Equine Practice Pointer: Use of Lavender Essential Oil in Stressed Horses

Posted by on April 17, 2014 in Blog, Equine, Guest Blogger Editorials, Natural Healing Modalities | Comments Off on Equine Practice Pointer: Use of Lavender Essential Oil in Stressed Horses

Equine Practice Pointer: Use of Lavender Essential Oil in Stressed Horses

By: Dr. Sarah Reagan
Instructor & Advisory Board Member at The American Council of Animal Naturopathy

The “Effect of Lavender Aromatherapy on Acute Stressed Horses” was recently published in the Journal of Equine Veterinary Science; it was co-authored (Aug 2012) by Dr. Edward Ferguson, assistant professor of animal sciences, local veterinarian Dr. H.F. Kleinman, and Justin Browning, instructor of agriculture and rodeo coach. Mr. Browning’s qualification as “rodeo coach” should begin to give you some clue as to why they were investigating stress relief in horses to begin with. The following are some quotes from the article (which you can access in full here):

Ferguson said horses have a heightened sense of sight and sound and this excitable instinct can cause problems to the horse’s health during training or during hauling. “Environmental stimuli like loud noises can cause fear reactions and this repeated pattern can lead to chronic stress, which is known to decrease productivity traits in many farm animals.” [Quotation marks original]

The study tested the ability of lavender aromatherapy to decrease equine heart and respiratory rates following induced acute stress – an air horn in this case – and as a result enhance recovery from the stress.

Since this study is recent and the published article even newer, it is still making its way around the various horse blogs, websites, magazines, etc. As with many “science-based” (using that term loosely) articles of this nature, as an equine health coach, you may get inquiries from clients eager to know if using lavender essential oil can help their horse.

One of the first problems with the assumptions made in the study is that horses have an “excitable instinct”. In both proper domestic settings and in the wild, they do not. Furthermore, the “fight or flight instinct” that is so often attributed to horses has no validity outside of human-centric situations. The problem is, very few “proper” settings exist for the modern domestic horse. It is not that all stress is to be avoided, no more than it should be in humans; every living being needs appropriate physiological stress to maintain homeostasis in the body. But we are talking about abnormal stress here: almost every domestic horse is subjected to multiple stressors abnormal to his biological make-up. We keep horses in boxes (stalls); we make them run around (race tracks and such) when they ordinarily would not; we feed them “food” completely foreign to their physiology; and we treat them like either our slaves or our therapist – just to mention a few of the abnormal stressful situations we place upon our horses. All of these have cumulative effects, and it is no wonder that gastric upset is one of the foremost conditions treated in domestic horses.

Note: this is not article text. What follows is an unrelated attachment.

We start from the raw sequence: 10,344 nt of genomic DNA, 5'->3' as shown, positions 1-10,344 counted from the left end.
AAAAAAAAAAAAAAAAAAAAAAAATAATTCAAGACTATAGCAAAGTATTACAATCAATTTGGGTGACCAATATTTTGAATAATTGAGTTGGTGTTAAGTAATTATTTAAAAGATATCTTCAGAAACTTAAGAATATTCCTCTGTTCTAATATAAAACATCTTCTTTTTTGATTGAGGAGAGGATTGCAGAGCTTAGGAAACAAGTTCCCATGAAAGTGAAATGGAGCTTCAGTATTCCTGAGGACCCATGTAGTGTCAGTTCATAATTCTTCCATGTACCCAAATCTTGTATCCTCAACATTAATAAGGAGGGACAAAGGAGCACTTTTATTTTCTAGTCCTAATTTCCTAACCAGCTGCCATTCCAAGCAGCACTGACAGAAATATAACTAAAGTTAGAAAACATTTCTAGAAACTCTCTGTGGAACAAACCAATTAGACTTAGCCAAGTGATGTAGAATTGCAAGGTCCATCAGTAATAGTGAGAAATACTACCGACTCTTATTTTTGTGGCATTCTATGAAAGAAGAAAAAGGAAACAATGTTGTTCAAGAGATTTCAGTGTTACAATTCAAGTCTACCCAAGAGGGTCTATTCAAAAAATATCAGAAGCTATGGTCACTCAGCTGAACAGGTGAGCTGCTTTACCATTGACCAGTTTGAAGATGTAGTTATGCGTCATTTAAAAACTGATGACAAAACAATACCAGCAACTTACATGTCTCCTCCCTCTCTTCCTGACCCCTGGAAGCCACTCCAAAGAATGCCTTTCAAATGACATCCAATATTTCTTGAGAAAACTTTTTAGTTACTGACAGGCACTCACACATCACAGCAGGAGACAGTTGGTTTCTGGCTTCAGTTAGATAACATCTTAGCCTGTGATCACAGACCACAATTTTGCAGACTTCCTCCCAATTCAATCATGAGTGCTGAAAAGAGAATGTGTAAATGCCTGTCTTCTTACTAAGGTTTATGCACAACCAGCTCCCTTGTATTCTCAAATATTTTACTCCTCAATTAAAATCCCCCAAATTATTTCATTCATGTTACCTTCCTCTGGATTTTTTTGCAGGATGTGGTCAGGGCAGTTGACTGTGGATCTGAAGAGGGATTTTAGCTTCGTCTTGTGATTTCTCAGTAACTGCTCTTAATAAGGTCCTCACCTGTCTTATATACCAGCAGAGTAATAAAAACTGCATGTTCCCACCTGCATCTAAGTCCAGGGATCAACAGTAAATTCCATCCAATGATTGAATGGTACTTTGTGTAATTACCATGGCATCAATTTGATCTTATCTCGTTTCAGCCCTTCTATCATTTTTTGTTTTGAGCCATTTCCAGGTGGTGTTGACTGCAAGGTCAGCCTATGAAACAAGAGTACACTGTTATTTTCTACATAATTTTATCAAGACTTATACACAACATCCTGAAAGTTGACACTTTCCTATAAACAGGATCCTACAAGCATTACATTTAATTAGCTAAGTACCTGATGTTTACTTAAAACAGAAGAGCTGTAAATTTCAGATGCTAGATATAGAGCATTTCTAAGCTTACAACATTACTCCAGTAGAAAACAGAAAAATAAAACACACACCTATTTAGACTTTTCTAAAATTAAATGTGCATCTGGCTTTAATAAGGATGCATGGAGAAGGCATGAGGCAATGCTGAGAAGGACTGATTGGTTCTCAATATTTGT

A good therapeutic grade Lavender essential oil* can indeed have stress-reducing benefits. It has the ability for tissue regeneration as well as being a vasodilator, relaxant, and anticonvulsant. But it is not, cannot be, a substitute for species appropriate nutrition and ecology. So as an Equine Naturopath/Health Coach, what do you do when a new client contacts you about using lavender or some other essential oil for her “stressed-out” horse? First of all, find out what is happening to make the client think her horse is under stress. There is no way to cover every possible scenario in a simple article, but the first two places to investigate are the diet and lifestyle of the horse – are they species appropriate?

Unfortunately most of the time, the domestic horse’s living situation falls very short of what his needs are. With most clients you will need to start slowly – make a plan to implement changes over a period of time, at the same time providing the reasons why these changes should be implemented. But by all means while these changes are being implemented, introduce the client to the use of therapeutic essential oils to help the horse…and the client typically finds benefit for herself as she uses the oils with the horse!

*CAUTION: Dr. Sarah Reagan and ACAN suggests only the use of Young Living essential oils. Therapeutic grade essential oils are defined not only by being organically or otherwise grown without use of chemical fertilizers (including those plants that are wild harvested), but are also defined by the skill and knowledge of the harvesting time and procedure for the particular plant, as well as the appropriate distillation time and technique for the particular oil (including no use of chemical solvents). True therapeutic grade essential oils have the ability to heal whereas food or perfume grade oils can actually harm the body.

DISCLAIMER: All information contained here is intended for educational purposes only.